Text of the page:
Starts from : Jakarta

Route : Jakarta > Surabaya > Makassar > Bau-Bau > Ambon > Sorong > Serui > Jayapura

*****

Ship : KM Sinabung
Route description : Surabaya – South and North Sulawesi (by the East) – Halmahera – North Papua
Frequency : Every two weeks (14 days)

Starts from : Surabaya

Route : Surabaya > Makassar > Bau-Bau > Banggai > Bitung > Ternate > Babang > Sorong > Manokwari > Biak > Jayapura

*****

Ship : KM Nggapulu
Route description : North Java – South Sulawesi – South Maluku – South Papua
Frequency : Every two weeks (14 days)

Starts from : Jakarta

Route : Jakarta > Surabaya > Makassar > Bau-Bau > Ambon > Banda Naira > Tual > Dobo > Kaimana > Fak-Fak

*****

Ship : KM Ciremai
Route description : North Java – South Sulawesi – North Papua
Frequency : Every two weeks (14 days)

Starts from : Jakarta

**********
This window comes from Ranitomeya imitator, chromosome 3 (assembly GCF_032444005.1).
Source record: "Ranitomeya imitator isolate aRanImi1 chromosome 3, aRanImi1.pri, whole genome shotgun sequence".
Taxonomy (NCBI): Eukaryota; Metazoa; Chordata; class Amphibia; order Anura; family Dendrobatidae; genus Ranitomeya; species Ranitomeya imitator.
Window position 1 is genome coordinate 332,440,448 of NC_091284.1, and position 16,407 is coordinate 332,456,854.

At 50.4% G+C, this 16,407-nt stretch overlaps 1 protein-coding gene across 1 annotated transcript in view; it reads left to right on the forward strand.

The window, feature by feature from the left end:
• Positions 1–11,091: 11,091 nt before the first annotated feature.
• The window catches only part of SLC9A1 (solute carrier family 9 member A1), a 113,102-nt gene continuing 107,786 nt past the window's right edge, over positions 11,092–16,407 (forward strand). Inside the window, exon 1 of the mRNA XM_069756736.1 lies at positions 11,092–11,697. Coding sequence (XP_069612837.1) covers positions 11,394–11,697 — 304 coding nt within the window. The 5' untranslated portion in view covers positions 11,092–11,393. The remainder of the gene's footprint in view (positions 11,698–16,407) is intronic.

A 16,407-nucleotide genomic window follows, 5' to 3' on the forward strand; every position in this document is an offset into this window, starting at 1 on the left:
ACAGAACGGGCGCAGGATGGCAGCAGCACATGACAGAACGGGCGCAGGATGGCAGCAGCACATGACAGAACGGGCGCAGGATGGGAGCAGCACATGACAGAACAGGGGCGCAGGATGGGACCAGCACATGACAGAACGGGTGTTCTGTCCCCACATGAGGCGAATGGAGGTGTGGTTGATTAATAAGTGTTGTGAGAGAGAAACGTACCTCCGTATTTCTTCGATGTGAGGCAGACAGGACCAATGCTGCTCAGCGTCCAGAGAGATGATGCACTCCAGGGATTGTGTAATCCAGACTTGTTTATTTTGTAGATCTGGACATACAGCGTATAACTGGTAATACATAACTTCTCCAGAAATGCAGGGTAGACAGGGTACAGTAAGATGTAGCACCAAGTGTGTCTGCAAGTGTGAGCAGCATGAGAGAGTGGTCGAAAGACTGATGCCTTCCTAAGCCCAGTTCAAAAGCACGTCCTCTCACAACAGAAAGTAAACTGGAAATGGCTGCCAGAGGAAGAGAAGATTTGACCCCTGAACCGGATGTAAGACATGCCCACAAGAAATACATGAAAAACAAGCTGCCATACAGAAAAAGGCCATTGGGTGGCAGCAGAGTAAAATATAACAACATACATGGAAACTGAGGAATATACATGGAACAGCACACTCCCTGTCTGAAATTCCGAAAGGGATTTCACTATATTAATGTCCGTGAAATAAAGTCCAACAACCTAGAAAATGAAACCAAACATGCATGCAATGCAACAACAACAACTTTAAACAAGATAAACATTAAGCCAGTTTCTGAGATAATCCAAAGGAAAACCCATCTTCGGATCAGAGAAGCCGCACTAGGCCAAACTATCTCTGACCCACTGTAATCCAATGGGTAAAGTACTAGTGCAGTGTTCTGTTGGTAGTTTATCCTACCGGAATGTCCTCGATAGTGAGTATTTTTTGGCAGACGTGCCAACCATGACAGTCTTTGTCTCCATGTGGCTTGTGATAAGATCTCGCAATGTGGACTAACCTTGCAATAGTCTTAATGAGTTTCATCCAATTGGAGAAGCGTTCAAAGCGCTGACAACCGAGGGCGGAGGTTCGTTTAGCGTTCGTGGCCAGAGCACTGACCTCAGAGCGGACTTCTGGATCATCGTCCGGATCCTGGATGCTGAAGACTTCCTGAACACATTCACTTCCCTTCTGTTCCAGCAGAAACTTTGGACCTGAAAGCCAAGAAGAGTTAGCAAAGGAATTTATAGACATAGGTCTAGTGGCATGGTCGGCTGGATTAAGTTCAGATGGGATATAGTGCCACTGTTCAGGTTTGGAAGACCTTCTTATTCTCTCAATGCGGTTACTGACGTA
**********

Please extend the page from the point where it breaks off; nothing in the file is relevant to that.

Route : Jakarta > Surabaya > Makassar > Bau-Bau > Sorong > Manokwari > Biak > Jayapura

*****

Ship : KM Pangrango
Route description : Ambon – Seram / Ambon – Banda / Ambon – Buru / Ambon – South West Maluku islands
Frequency : Every two weeks

Starts from : Ambon

Route 1 : Ambon > Amahai > Geser

Route 2 : Ambon > Banda Naira

Route 3 : Ambon > Namrole

Route 4 : Ambon > Banda Naira > Saumlaki > Tepa > Moa > Kisar

*****

Ship : KM Binaiya
Route description : Makassar – Bali – Flores / Makassar – East Kalimanta
Frequency : Every two weeks (13 or 15 days, the ship stops 2 days in LBJ once a month)

Starts from : Makassar

Route 1 : Makassar > Labuan Bajo > Bima > Benoa > Labuan Bajo

Route 2 : Makassar > Awerange > Bontang > Tarakan

*****

Ship : KM Sirimau
Route description : Maumere – South Sulawesi – Central Maluku – North Papua / Maumere – South Maluku – South Papua
Frequency : Once a month (28 days)

Starts from : Maumere

Route 1 : Maumere > Bau-Bau > Wanci > Ambon > Sorong > Manokwari > Nabire

Route 2 : Maumere > Lewoleba > Kupang > Kalabahi > Saumlaki > Tual > Dobo > Timika > Agats > Merauke

*****

Ship : KM Tatamailau
Route description : North Sulawesi – North Maluku – South Papua
Frequency : Every two weeks (14 days)

Starts from : Bitung

Route : Bitung > Tidore > Babang > Sorong > Fak-Fak > Kaimana > Tual > Timika > Agats > Merauke